Saudi Arabia has relied heavily on oil revenues for some 87 percent of its budget, but it has embarked more recently on plans to diversify its revenue streams. Religious tourism has always been a major economic contributor; however, the recent opening up of the country to foreign tourists in search of leisure tourism was adding some revenue before
squelched its development. COVID-19 is the disease caused by the coronavirus.
Revenue from religious tourism involving the annual hajj and the smaller umrah also fills the kingdom’s coffers, but the umrah has been temporarily suspended due to the coronavirus outbreak, while the annual hajj, slated for July, is now in question. About 2 million people had been expected to travel to the cities of Mecca and Medina for the pilgrimages this year.
Analysts estimate that the pilgrimages add $12 billion — about 7 percent — to Saudi Arabia’s GDP per year. They say that between 25- and 30 percent of the private sector’s income in the Mecca and Medina areas rely heavily on the pilgrimage season.
“Measures taken to contain the COVID-19 pandemic have hurt key sectors [throughout the Middle East,] including tourism, disrupted supply chains like manufacturing, production, and trade with significant job losses,” said Maha Yahya, director of the Carnegie Middle East Center recently. She made her comments in an online discussion with the IMF’s Azour on the pandemic’s economic implications.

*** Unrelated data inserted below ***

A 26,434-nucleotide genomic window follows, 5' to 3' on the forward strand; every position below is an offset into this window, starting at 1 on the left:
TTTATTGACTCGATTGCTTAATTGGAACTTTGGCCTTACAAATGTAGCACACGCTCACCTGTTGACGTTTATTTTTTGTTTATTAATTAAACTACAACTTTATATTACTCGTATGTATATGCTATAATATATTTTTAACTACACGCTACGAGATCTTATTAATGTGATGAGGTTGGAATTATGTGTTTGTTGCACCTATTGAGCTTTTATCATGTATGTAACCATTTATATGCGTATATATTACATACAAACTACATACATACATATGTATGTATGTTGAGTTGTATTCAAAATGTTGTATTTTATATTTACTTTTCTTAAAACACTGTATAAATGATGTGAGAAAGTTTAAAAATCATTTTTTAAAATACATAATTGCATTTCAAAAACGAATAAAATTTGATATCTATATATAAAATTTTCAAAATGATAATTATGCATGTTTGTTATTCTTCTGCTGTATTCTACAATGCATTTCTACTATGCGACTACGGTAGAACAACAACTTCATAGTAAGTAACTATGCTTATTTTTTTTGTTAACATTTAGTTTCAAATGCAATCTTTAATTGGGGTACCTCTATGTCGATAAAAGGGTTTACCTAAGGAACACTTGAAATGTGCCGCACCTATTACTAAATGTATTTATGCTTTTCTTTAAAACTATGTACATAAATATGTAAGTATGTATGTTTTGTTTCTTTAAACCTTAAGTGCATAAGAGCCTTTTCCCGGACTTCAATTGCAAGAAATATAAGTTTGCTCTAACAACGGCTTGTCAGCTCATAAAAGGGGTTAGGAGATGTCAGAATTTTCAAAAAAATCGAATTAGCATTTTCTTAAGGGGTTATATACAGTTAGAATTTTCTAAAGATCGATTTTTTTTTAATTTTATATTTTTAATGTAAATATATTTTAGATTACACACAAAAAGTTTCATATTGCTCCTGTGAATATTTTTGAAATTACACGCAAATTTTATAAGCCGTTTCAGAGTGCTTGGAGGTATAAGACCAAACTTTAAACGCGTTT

“For countries in this region, especially ones which are fragile and conflict-ridden, such as Iraq, Syria, Yemen, and Libya, the pandemic is a massive near-term challenge that is aggravating existing structural weakness,” she said.
Yahya pointed out that even before COVID-19 struck, many countries in the Middle East were already facing significant economic and political challenges, including crumbling health care systems.
“Today, there are those that are incapable of providing necessary stimulus packages to their economies,” Yahya said.
Azour said the IMF is providing some immediate support to the region by addressing the countries’ financial and monetary sectors and helping emerging markets with liquidity issues.
Meanwhile, the World Bank is forecasting a regionwide contraction in GDP of 1.1 percent for 2020, revising a growth prediction of 2.6 percent made in October 2019.
"More than any other region, [Middle East/North Africa] MENA is confronting two distinct but related shocks with the spread of the virus and the collapse in oil prices. The World Bank is ramping up efforts to help governments weather these shocks and leave no one behind," said Ferid Belhaj, the World Bank's vice president for the Middle East and North Africa.
The World Bank has recommended that countries first address the health emergency and the associated economic contraction, through “prioritizing health spending and providing safety nets for workers in the informal economy.” Then focus on longer-term reforms that provide “greater data transparency and restructuring state-owned companies.”